As Mark Elliot had indicated and Micah said, he had been told that in former times there had been a village here but of that we could see no evidence. On the lower slopes of the hill, we had come across a large area of brambles, evidence archaeologist friends have previously told me that the soil in such circumstances had been tilled in the past.

Judging from its position at the top of a steep hill, I would have said that we had walked through the remains of an ancient settlement. At least, if I had been in lowland England that is where I would have placed it. A good defensive position, just off a ridgeway path. It is quite possible that the site itself has been considered holy since pre-Islamic times for Azerbaijan is littered with holy rocks, holy mountains and other sites that would have been significant for as long as people have lives in these mountains.

After we had seen out fill, the young soldier acted as our guide and showed us the way down the steep slope to Qayakend village and the river crossing…

Another small adventure in the Land of Fire.

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Xinalaq (or Khinaluq): Haji Balar and the Roman short sword

The obliging museum curator at Xinalaq

The curator was delighted I expressed so much interest in the exhibits inside the old house in Xinalaq, that had been converted into a makeshift museum. He said though, I must visit the home of Haji Balar who lived only a few minutes walk away. He had many objects that I would find most interesting…

At an elevation of 2,300 meters, Xinalaq or Khinalug is one of the highest communities and formally one of the most isolated in Azerbaijan. With a population of only 250, the local Avar people speak their own language that according to Wikipedia belongs to the “Avar-Andi-Tsez subgroup of the Alarodian Northeast Caucasian (or Nakh–Dagestanian) language family”. They certainly look different from Azeris, often being taller and slimmer with many of them having stunning blue eyes, deep set in deeply tanned faces.

Haji Balah's dining room and cabinet of curiosities

It was the ancient ancestors of these people that Thor Heyerdahl thought might have fled the area that is now Azerbaijan in the face of Roman invaders and made their way via European waterways to Scandinavia some 2,000 years ago.  Certainly, a Roman legionnaire left an inscription on a rock near Gobustan, South of Baku and the area was at the edge of their influence during the first couple of centuries of the common era.

My guide and friend Elkhan from the village of Laza, showed me the way to Haji Balar’s home. When we arrived at the modest, traditional house with a glazed entrance hall and steep steps up to the living area, we were confronted by the women of the family who had been sharing a meal with a pair of linguistics researchers I happened to have met the week previously in Guba. They had been invited to celebrate Eid, the end of Ramadan with the family. I tried to withdraw as I didn’t want to disturb them but by this time, the family were getting up from the table. “No, no”, one of the women researchers said quietly to me “I am so glad you came. We have been eating with the family since 11am!” By this time it was four in the afternoon.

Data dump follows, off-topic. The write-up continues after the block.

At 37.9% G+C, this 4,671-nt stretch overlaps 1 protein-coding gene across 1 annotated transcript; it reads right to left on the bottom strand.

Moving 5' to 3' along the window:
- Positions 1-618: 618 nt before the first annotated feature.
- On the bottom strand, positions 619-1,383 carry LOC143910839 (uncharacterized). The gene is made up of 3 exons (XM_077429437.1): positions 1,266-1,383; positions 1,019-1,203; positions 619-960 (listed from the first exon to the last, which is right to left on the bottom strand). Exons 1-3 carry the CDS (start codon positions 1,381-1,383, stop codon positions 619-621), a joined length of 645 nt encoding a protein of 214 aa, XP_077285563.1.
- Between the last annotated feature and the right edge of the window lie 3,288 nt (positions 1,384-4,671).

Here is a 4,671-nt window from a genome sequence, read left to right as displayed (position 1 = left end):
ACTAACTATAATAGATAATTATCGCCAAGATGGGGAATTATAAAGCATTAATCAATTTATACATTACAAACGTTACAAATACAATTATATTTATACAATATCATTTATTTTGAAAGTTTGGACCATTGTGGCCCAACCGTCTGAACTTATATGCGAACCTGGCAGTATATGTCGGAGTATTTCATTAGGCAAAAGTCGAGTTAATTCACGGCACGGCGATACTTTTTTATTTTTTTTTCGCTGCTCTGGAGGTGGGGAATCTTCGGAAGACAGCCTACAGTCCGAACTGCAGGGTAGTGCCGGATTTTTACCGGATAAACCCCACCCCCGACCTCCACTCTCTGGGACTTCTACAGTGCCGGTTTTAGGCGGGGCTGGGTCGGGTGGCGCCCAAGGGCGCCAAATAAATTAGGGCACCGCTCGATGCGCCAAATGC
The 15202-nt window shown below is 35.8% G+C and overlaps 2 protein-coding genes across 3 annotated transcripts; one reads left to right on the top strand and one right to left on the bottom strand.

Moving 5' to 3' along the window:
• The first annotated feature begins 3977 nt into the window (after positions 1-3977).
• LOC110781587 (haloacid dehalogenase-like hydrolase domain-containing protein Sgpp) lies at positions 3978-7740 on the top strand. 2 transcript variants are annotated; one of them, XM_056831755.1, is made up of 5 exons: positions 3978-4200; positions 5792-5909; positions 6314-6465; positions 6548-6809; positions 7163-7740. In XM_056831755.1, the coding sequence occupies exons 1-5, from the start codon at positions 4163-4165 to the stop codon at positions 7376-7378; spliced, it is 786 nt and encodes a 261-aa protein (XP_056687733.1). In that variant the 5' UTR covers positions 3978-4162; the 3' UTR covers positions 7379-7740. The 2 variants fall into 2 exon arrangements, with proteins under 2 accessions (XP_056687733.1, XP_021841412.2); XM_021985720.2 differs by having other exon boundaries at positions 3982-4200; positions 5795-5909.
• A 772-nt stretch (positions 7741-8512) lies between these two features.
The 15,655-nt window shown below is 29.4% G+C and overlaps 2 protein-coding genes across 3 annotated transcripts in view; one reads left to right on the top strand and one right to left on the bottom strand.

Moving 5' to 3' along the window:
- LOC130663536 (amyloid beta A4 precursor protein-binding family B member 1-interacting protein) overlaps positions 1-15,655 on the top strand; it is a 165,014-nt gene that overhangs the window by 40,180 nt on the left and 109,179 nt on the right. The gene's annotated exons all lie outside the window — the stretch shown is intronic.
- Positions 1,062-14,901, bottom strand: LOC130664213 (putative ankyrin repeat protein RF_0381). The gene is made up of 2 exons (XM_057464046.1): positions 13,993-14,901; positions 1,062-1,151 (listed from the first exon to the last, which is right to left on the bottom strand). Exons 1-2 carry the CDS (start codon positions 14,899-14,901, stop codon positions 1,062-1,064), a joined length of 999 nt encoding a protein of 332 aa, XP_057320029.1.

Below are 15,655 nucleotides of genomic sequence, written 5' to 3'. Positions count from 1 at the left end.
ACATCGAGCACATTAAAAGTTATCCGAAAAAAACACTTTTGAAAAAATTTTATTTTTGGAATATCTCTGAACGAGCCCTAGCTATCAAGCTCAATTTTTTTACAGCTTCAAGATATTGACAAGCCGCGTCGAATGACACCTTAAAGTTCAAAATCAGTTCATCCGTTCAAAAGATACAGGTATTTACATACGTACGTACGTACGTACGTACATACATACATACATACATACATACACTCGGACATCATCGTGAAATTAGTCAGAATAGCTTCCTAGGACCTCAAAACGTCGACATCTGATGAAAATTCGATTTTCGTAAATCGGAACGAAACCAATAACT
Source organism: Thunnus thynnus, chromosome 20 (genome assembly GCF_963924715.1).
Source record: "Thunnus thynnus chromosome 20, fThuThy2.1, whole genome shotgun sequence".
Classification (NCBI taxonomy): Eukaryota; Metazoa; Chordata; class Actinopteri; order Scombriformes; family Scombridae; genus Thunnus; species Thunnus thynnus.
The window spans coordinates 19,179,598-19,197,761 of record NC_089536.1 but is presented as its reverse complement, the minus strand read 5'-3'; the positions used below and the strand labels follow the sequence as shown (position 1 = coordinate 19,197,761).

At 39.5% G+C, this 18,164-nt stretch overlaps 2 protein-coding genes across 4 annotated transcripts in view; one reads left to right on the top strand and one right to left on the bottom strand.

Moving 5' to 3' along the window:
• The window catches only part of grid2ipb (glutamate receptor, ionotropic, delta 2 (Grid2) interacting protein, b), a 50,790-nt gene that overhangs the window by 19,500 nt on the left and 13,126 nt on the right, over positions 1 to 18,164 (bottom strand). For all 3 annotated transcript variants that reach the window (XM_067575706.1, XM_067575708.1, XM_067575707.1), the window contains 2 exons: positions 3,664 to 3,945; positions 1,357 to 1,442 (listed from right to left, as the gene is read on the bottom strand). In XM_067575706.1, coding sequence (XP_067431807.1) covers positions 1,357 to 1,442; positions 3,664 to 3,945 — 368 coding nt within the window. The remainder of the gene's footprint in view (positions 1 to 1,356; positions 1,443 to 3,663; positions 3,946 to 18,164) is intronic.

Eid is a good time to visit Xinalaq as the tradition is to visit friends and family, so many doors were open to me and my companion.

Haji Balar

Haji Balar is a substantial man in his late-middle years, with shining intelligent eyes. He has been a collector of odd and interesting objects all his life and the best of them he keeps in a display cabinet at the back of his dining room. If he were English, living in the 18th century, he would be described an an antiquary as his interests are broad, very broad.

Next to the coins and banknotes from the Tzarist and Soviet periods was a clearly ancient quern stone used to grind corn, some amber funerary beads and some iron shackles that had previously been used (so he claimed) to fasten slaves to their galley seats. At some point, they had been brought to Xinalaq and converted into a hobble for horses. Actually, they looked old, but not that old! Maybe mid 19th century… Then something grabbed my eye. Was it, could it be?

Haji Balar's "Roman" short sword

Elkhan leaned across to me and said “he says this is a Roman sword” and truly, it did look just like the Roman short stabbing swords used by legionnaires across the empire. About 30cm long, it was broad in comparison to its length and substantially made of iron. It was rusty and had clearly been in the ground for many years. The handle had corroded long ago, leaving the metal blade exposed to the handle.

I did not have long enough to spend with Haji Balar to ask him where he found the remarkable object, if he uncovered it himself or if someone gave it to him. Certainly, even if it were a genuine Roman sword, there is no guarantee that it came to Xinalaq attached to a Roman soldier. But if it did, then this is circumstantial evidence that Heyerdahl would have jumped as it supports his theory that some of the Avar people fled their homeland over the mountains, into Europe and on to Scandinavia at the time of a Roman invasion.

I ogled the many and varied treasures in Haji Balar’s home for as long as was decent then with regret left to rejoin my other companions waiting for me outside. This is a story that needs to be investigated more thoroughly…


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Azerbaijan Days: Living in the land of fire…

After writing my blog (and over 58,000 hits-thank you guys!) for a little over a year, I have decided to focus this blog-spot on topics relating specifically to Azerbaijan. I will still be writing about the US and other stuff like “on this day” on my other sites America Watch at  and Funny Bone (yet to have a web-address but I will post this later).

I look forward to reading your comments in the near future.

Good reading!